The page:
I spent thirty-five years practicing law (so far), and I have formed a lot of opinions about customer service. I’ve done my share of bungling but for the most part, my clients liked the work which my firm provided. I had great staff and I worked my little butt to its bony base trying to do more than the meager sums which I charged would typically allow. I considered myself a difficult boss but an earnest provider of legal services.
Today I reached my wit’s end with a company’s representative with whom I had contracted to do business. I won’t name the representative or the company, so please do not ask. In keeping with my mission of turning complaint into something more positive. I’ll share that I spent a lot of time trying to detail my needs for the company’s employee with whom I did business. The individual did not wish to meet my needs in the way which worked for me. Some time has passed during which I tolerated the difficulty. I’m switching representatives first; and if I receive similar treatment, I’ll switch vendors altogether.
I wanted to reach out to the company itself to discuss the situation. Blame had been heaped on the distant HQ by the local individual for that person’s alleged inability to meet my needs in an effective way. Therefore, I wanted to hear from the headquarters as to whether my needs could be met in a way which resonates with me. I asked the local person whom I should contact, and received a phone number and a department.
I made two calls. The first reached an agent who clearly had a different view of the delivery of customer service than I do. I explained that I needed to address discontent and he put me on hold for over ten minutes. The line went dead. I re-called, and this time, got what can only be described as a “nice young man”. He provided a first name and an ID. I generally protest the failure to provide a surname. They have mine, after all. But I’ll take a first-name only if I can ostensibly sort out which “name ending in Y or IE” made promises or assurances. An identification number works for that purpose.
The young man First Name ID# carefully listened to my concerns. I tried to phrase them clearly and logically, even calmly. He asked a few questions, but mostly repeated some of my statements as though to clarify or keep track. After a lengthy call, he said that he could make a “verbal complaint” on my behalf.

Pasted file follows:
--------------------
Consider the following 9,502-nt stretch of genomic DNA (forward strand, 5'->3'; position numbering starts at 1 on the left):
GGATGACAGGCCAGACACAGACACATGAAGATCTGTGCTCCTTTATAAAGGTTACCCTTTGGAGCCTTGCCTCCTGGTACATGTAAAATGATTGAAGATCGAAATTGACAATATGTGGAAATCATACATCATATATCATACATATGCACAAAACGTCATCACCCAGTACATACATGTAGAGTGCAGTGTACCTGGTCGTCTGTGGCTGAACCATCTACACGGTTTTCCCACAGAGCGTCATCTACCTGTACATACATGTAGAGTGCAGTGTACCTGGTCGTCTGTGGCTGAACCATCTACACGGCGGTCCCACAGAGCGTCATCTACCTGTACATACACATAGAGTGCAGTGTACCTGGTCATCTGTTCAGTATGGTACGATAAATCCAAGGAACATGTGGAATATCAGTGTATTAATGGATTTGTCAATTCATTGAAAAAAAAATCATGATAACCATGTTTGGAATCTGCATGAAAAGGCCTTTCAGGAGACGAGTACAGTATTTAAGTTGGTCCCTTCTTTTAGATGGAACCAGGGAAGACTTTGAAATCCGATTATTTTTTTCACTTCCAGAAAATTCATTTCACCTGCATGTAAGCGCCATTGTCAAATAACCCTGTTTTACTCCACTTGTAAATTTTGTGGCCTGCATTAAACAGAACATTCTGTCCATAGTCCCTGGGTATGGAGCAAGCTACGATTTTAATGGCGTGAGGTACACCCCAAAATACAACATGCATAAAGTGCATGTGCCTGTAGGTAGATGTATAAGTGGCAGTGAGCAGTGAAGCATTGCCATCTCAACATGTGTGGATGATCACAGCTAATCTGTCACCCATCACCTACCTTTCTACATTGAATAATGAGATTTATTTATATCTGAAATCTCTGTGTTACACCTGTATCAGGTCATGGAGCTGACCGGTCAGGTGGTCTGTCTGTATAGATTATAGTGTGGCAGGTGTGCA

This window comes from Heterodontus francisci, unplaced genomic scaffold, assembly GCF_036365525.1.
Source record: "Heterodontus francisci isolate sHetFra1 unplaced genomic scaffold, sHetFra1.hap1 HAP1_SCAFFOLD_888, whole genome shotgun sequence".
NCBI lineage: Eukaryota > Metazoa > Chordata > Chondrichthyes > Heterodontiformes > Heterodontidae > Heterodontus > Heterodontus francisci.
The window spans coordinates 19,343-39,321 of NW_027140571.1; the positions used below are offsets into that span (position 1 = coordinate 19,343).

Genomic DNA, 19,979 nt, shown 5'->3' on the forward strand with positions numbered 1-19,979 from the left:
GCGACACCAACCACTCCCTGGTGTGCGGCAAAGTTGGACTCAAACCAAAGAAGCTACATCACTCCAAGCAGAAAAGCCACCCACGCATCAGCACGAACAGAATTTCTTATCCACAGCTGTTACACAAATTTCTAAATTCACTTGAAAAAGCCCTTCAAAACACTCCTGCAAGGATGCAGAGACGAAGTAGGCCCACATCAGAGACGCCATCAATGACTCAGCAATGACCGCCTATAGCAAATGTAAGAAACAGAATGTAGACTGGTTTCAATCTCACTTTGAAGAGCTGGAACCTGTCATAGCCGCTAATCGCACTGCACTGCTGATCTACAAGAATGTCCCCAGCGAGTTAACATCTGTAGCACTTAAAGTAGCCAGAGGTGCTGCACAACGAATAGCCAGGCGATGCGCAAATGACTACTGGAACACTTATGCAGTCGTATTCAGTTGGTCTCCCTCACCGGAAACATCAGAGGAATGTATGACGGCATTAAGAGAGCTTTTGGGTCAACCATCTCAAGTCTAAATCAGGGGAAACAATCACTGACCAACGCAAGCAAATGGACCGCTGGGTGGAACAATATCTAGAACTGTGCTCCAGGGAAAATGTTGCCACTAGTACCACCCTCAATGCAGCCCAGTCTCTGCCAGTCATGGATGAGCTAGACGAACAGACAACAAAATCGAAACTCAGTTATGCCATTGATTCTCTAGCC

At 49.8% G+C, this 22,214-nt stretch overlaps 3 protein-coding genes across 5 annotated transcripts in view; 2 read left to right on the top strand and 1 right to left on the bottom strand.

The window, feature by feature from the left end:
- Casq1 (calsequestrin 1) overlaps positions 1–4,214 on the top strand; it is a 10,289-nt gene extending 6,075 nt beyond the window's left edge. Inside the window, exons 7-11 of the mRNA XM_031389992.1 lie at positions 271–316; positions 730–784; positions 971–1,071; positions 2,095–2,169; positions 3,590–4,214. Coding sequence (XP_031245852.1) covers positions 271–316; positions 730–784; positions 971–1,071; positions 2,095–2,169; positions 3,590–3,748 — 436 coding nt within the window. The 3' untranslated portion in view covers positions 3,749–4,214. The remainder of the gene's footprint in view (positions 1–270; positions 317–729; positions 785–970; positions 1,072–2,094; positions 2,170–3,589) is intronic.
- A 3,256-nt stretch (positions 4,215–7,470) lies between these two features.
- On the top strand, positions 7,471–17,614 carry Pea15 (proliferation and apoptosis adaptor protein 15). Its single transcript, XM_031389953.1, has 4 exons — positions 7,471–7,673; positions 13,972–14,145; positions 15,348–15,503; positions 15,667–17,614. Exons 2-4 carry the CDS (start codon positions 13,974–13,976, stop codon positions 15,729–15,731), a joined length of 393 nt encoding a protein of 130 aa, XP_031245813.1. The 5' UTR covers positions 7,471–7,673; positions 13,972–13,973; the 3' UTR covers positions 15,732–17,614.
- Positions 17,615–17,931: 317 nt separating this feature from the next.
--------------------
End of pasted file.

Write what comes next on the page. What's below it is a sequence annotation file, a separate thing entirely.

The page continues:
I demurred. “I don’t want to complain,” I emphasized. “It’s not my place to change this individual’s manner of doing business. I placed my trust in [pronoun omitted] and I feel abused, but I am moving past that now. Now I want to address the future. Will I be able to get the service which I need, or should I move to another company?”
“All I can do is make a verbal complaint for you.” I did not relish the careful delineation of a “verbal” complaint. I asked what that meant. “I can only make a Verbal Complaint. I will give it to the Verbal Complaint Department. It’s up to the Verbal Complaint taker as to what they do with your Verbal Complaint,” he replied.
My uneasiness increased. “Honestly, I do not wish to complain. I just want to know if I can get the situation remedied for the future,” I assured him. “Will someone call me?”
“No,” he admitted. “I’m just taking a Verbal Complaint.” He continued. “If you want someone to get back to you, then you have to make a Written Complaint.”
“I don’t want to complain at all,” I insisted. “I’m not [this person’s] mother or keeper. I’m not [this person’s] supervisor or trainer. I have no desire to influence [this person] whatsoever. In fact, I doubt that I could. [This person] seems comfortable with [this person’s] manner of treating customers. I just want to know if that is typical of your company, because if it is, I want to change companies.”
“I can’t do anything for you other than making a Verbal Complaint. If you want someone to call you back, you have to make a Written Complaint.”
I tried not to complain. But I have ongoing business needs and if this company can’t meet them, I will have to change companies. I took down the e-mail address to which I have to “make a Written Complaint”, and I thanked First Name ID# for his help. I told him, with absolute sincerity, that I really felt sorry for him having to work for the outfit in question. I concluded, “You’re better than your employer.” He thanked me. We said goodbye. I sat at my computer and wrote a brief paragraph, referring them to the notes which First Name ID# had promised to take, and asking for a callback.
The entire episode, not counting the many times that I tried to get help from the local agent, took two hours. At its conclusion, I felt utterly exhausted, mostly from striving to treat First Name ID# better than I believe I have been treated for the last year. After all, he did nothing untoward. He and I both fell victim to a soulless corporation which apparently cares absolutely nothing about its customers.
This not-complaining stuff drains me sometimes. To soothe my battered psyche, I went to The Joint for a casual meal and heard live music at Mei Wah Beer Room. I still have the grime of the greedy corporation clinging to my energy, but a good night’s sleep ought to take care of that.
It’s the twenty-eighth day of the sixtieth month of My Year Without Complaining. Life continues.